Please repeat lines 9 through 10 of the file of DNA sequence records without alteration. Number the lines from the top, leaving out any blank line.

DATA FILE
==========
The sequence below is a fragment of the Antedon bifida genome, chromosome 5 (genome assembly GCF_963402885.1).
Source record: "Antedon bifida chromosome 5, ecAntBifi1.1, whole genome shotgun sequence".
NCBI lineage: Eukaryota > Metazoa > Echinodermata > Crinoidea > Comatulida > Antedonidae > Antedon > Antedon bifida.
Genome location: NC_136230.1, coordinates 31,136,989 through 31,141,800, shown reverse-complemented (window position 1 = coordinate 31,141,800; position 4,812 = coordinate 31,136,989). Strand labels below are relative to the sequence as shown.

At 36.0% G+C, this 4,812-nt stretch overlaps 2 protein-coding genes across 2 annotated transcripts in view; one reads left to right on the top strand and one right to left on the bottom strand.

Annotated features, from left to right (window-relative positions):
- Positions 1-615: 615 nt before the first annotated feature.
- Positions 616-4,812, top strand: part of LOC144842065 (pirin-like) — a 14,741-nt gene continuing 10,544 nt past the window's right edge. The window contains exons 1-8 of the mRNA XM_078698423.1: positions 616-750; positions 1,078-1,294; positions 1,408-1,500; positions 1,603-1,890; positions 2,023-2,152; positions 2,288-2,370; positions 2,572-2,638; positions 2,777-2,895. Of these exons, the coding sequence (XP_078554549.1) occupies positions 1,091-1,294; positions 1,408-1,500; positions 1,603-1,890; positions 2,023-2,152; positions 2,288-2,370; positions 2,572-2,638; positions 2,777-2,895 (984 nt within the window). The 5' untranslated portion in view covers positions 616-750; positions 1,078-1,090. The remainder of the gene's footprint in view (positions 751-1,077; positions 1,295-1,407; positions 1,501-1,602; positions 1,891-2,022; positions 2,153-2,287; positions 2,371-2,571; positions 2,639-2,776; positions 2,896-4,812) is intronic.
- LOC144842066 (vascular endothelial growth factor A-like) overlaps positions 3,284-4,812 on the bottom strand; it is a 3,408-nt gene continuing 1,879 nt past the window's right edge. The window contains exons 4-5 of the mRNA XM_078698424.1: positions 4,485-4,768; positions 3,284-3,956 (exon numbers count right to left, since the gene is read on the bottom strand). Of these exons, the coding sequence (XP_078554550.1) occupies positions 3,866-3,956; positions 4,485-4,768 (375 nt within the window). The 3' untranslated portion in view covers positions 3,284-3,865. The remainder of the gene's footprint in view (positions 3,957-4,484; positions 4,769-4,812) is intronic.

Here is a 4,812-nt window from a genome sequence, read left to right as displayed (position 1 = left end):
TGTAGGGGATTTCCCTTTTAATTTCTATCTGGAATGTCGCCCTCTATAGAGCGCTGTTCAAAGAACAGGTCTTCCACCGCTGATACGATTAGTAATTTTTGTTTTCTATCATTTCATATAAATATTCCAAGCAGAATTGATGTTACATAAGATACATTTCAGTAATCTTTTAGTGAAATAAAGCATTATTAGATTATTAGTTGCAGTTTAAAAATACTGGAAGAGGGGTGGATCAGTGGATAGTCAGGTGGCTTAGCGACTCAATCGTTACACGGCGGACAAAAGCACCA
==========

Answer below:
- LOC144842066 (vascular endothelial growth factor A-like) overlaps positions 3,284-4,812 on the bottom strand; it is a 3,408-nt gene continuing 1,879 nt past the window's right edge. The window contains exons 4-5 of the mRNA XM_078698424.1: positions 4,485-4,768; positions 3,284-3,956 (exon numbers count right to left, since the gene is read on the bottom strand). Of these exons, the coding sequence (XP_078554550.1) occupies positions 3,866-3,956; positions 4,485-4,768 (375 nt within the window). The 3' untranslated portion in view covers positions 3,284-3,865. The remainder of the gene's footprint in view (positions 3,957-4,484; positions 4,769-4,812) is intronic.

Here is a 4,812-nt window from a genome sequence, read left to right as displayed (position 1 = left end):